Thu, 02 Nov 2006 11:41:54 EST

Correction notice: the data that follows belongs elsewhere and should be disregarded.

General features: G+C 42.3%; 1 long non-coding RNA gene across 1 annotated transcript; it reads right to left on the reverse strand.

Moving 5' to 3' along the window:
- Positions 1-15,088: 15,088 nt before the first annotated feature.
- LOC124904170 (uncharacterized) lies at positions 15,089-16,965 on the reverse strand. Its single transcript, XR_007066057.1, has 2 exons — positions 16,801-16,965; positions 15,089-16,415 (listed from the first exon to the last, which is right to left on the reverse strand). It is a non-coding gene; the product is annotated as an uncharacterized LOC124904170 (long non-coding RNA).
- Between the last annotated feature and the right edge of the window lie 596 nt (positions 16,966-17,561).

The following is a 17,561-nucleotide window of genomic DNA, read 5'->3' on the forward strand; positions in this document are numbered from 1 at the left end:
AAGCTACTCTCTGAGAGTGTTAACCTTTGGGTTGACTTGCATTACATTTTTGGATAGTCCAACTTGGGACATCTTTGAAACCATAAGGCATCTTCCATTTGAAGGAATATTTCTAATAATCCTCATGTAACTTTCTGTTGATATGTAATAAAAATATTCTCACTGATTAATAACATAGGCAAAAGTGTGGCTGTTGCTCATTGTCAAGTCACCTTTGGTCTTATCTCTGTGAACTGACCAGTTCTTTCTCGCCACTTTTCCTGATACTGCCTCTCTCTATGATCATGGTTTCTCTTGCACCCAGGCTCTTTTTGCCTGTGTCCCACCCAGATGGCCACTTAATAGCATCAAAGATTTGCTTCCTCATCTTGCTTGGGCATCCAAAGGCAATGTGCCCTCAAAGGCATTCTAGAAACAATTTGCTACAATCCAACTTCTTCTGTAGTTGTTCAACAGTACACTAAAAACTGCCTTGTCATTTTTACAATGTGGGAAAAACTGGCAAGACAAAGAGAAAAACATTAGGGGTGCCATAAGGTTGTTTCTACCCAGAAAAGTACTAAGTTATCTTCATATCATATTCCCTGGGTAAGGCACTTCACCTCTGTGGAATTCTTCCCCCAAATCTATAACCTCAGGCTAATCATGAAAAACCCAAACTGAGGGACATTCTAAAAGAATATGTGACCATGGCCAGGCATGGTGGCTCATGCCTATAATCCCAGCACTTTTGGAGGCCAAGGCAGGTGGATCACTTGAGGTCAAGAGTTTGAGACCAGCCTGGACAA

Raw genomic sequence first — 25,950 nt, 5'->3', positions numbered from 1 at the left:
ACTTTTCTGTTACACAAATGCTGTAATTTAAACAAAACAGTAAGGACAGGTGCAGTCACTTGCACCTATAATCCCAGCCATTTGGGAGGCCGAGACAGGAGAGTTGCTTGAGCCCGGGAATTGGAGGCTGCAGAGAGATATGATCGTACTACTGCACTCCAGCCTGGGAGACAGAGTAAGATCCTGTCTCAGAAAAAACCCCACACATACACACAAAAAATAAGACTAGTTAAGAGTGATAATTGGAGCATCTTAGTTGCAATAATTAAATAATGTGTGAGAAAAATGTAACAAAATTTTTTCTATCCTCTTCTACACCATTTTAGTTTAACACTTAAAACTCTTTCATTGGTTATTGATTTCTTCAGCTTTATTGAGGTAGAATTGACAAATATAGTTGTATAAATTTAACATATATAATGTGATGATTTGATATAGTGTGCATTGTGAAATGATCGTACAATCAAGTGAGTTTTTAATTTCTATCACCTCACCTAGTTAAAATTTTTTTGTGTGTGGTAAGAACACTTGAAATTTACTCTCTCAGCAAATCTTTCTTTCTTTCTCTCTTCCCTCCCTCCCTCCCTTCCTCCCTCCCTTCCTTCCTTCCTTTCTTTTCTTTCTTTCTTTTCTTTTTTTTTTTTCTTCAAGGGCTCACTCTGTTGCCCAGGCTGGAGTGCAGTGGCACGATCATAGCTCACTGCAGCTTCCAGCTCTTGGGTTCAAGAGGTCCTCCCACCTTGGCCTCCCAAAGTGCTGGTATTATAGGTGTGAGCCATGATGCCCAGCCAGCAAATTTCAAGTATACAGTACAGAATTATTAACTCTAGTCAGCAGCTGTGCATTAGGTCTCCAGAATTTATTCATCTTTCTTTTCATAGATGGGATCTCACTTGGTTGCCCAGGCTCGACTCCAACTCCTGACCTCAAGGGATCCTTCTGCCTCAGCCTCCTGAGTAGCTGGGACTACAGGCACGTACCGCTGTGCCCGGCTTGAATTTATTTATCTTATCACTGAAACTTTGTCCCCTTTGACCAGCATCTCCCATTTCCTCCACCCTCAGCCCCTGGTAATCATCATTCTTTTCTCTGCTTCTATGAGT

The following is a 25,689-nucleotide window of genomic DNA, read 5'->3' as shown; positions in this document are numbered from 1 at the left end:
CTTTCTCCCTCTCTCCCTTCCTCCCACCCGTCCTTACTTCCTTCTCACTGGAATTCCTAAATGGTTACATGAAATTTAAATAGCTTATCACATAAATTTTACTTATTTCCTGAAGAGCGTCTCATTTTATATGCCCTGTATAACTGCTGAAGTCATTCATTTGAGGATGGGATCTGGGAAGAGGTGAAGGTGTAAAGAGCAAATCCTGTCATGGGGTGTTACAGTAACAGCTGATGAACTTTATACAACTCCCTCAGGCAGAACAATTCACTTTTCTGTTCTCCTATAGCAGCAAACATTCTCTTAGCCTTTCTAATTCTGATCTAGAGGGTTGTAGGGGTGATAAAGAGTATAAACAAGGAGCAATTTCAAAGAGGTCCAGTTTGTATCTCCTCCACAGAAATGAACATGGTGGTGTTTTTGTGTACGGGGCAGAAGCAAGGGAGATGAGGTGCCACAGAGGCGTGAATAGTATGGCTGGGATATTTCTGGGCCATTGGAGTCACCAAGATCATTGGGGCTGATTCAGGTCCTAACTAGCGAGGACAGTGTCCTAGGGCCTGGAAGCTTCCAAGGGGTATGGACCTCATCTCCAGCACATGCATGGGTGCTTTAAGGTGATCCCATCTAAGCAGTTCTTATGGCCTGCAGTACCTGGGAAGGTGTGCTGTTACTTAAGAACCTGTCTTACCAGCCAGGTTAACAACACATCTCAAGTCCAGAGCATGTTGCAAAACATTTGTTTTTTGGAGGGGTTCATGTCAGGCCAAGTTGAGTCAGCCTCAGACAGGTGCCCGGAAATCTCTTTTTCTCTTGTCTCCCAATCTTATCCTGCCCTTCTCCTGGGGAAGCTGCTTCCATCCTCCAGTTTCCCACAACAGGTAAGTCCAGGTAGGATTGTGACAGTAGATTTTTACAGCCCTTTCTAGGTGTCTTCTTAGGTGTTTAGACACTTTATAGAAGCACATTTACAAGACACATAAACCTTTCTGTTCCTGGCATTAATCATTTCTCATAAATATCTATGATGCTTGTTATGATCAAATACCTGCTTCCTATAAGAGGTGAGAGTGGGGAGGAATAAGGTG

AUGUSTA - Senator Lynn Bromley (D -Cumberland) of South Portland stated today there is more to be gained by increasing investment in research and development in Maine. Strong evidence supporting this statement was contained in both the recently released Brookings report and the 2005-2006 Evaluation of Maine's Public Investment in Research and Development late last week.On the same day the Brookings report was released, Dr. Michael I. Luger and Brent Lane of the University of North Carolina at Chapel Hill and the Frank Hawkins Kenan Institute of Private Enterprise at UNC-Chapel Hill discussed their evaluation of R&D in Maine with the Select Committee on Research, Economic Development & the Innovation Economy. The panelists stressed the relevance of the North Carolina on-going evaluation and the Brookings report called "Charting Maine's Future: An Action Plan for Promoting Sustainable Prosperity and Quality Places."Senator Bromley, the committee chair, commented; "With the release of the Brookings Institution report the timing couldn't be better to move forward with an aggressive and strategic action plan. The energy in the room was electric last week." The Brookings Institution report states that "economic restructuring is producing quality jobs in emerging innovation clusters." It went on to say that these clusters remain small and that Maine needs to support growth in these areas in order to generate a larger volume of high paying jobs. "Their findings dovetail perfectly with the work we are doing in our committee. With this report in hand and the recommendations from our North Carolina panelists we have a clear road map to prosperity. Now the challenge is to put these words into action," explained Senator Bromley. The Committee is charged to put forth a package of proposals for the 123rd Legislature to consider. "It will be bold, it will be well researched and it will deserve the support of every citizen in Maine," stated Senator Bromley. Brent Lane addressed Maine's progress to date, "You are outperforming the US and particularly New England. I think it's very safe to say that your investments have paid off in this level of increased performance in research and development. You are getting pay back." He continued by adding, "In general you have three sectors of R&D activity; your not-for-profits are strong and getting stronger, your academics are strengthening but they started from a weaker position, and your industrial base is already weak and getting weaker. Whether those trends continue, we'll have to see." Senator Bromley also said, "One new direction suggested by the North Carolina panelists was to encourage the Committee to consider focusing economic development activity on what are called "gazelle" companies. Maine currently has over 2000 such companies; they are embracing innovation, they've been around for at least five years, and they are heading towards future success."The Committee is now reviewing how their role would support these gazelle companies. In the past Maine has put forth exceptional effort toward investing in start-up businesses. Now the state needs to take the next logical step and address the gazelle companies' unique needs. According to Senator Bromley, "these new, fast and nimble companies ought to be the focus of our economic development efforts. They are here, they are already embracing innovation and it is critically important that we target our development efforts on what works for them. They may need help with patents, business expansion plans, or perhaps breaking into the international market." Senator Bromley continued, "Most importantly, the ‘gazelles' need Maine's help accessing investment[...]